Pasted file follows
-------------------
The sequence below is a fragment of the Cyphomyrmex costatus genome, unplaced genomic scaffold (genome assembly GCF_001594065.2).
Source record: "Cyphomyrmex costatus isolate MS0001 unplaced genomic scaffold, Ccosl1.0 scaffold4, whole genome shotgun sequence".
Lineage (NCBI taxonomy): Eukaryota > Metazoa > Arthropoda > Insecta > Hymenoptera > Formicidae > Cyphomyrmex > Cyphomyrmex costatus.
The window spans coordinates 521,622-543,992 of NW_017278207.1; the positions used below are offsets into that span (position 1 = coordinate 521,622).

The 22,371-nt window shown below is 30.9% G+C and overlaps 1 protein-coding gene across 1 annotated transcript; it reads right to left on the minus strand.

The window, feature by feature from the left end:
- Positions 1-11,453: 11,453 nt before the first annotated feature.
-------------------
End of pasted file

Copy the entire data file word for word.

The sequence below is a fragment of the Cyphomyrmex costatus genome, unplaced genomic scaffold (genome assembly GCF_001594065.2).
Source record: "Cyphomyrmex costatus isolate MS0001 unplaced genomic scaffold, Ccosl1.0 scaffold4, whole genome shotgun sequence".
Lineage (NCBI taxonomy): Eukaryota > Metazoa > Arthropoda > Insecta > Hymenoptera > Formicidae > Cyphomyrmex > Cyphomyrmex costatus.
The window spans coordinates 521,622-543,992 of NW_017278207.1; the positions used below are offsets into that span (position 1 = coordinate 521,622).

The 22,371-nt window shown below is 30.9% G+C and overlaps 1 protein-coding gene across 1 annotated transcript; it reads right to left on the minus strand.

The window, feature by feature from the left end:
- Positions 1-11,453: 11,453 nt before the first annotated feature.